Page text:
In addition to appropriate tools for the DR 120, successful completion of the preferred servicing objectives may require that the remote operators receive visual confirmation of the tasks being performed. Therefore, a vision system comprising multiple cameras with various functions and specifications may be used to provide views of on board activities. In one embodiment, the preferred vision system, already described above, is integrated with the DR 120, GA 108, EM 104 and servicing tools.

One skilled in the art will understand that due to the potential for damage to detectors and thermal degradation of adhesives, the science instruments, and the open cavities in which they are mounted, preferably are protected from direct sun exposure. In one embodiment, the combination of shading from the EM 104 solar arrays, vehicle attitude, and robot positioning, meets the sun protection requirements. In addition, the translation paths taken by the RS 106 when moving instruments preferably will be bounded based on both sun protection and thermal constraints.

According to one embodiment, prior to using the DR 120 for servicing, the GA 108 retrieves the DR 120 from the EM 104. The remote team then initiates a series of procedures to verify the performance of the DR 120 and the total RS 106 system. Preferably, the GA 108, and the DR 120 arms, 134 and 136, are moved sequentially. In one embodiment, the RS 106 control system does not allow simultaneous motion of any arms 108, 134 or 136. However, one skilled in the art will see that such simultaneous motion, and other types of synchronized motion, are contemplated by this invention and fall within its scope. Thus, according to one preferred embodiment, in order to move one of the arms GA 108, 134 or 136, motor power is disabled for the other two. In this embodiment, removing motor power engages the brakes for that motor. Also, the command for putting on the brakes can be part of a script, or can be a single command issued from the remote operator, or can be part of an electrical or electromechanical interlock that automatically engages to prevent simultaneous motion of two or more of the arms GA 108, 134 or 136.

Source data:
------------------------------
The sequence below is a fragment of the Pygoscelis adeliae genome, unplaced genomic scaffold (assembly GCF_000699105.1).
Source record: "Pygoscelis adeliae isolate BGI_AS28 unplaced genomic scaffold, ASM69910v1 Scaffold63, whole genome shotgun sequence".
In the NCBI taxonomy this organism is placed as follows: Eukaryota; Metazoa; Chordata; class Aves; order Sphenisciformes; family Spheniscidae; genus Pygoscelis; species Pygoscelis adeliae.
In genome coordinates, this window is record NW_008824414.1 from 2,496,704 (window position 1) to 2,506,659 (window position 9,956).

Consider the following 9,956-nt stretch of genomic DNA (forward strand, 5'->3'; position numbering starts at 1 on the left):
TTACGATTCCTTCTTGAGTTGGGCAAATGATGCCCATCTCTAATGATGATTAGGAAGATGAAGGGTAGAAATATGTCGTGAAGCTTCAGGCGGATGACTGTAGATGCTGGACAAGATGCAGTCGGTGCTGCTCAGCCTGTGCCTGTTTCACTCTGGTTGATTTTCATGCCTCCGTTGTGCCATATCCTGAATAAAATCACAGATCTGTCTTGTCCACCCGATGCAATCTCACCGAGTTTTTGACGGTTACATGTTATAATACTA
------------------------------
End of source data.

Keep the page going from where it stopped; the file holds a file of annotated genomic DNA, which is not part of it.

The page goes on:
As indicated below, two tests preferably are carried out on the DR 120 to verify readiness, include the following steps.

DR Aliveness Test

    • Once the GA 108 and the DR 120 are mated, heater power is applied to the DR 120 until it reaches operating temperature. This can be verified via EM 104 bay temperature telemetry.
    • The DR 120 VCUs are powered and the flight software is loaded into the DR 120 flight computers.
    • Communication between the DR 120 computers and the VCUs is verified.
    • All DR 120 joints are verified by issuing commands for small, benign movements to each joint against the DR 120 launch locks.
    • The DR 120 down-locks are released and the DR 120 is retracted by the GA 108 from the EM 104 and moved to a hover position away from the structure.
      DR Functional Test
    • A VCU test verifies the use of each DR 120 camera in still and streaming mode, as applicable. All DR 120 cameras 130 and 132 are tested in both still and streaming mode. In addition, all DR 120 light sources are tested, which ensure proper video and still photo capabilities for both teleoperation and supervised autonomy.
    • The joint range of motion is verified by commanding each joint through the widest practical range and polarity.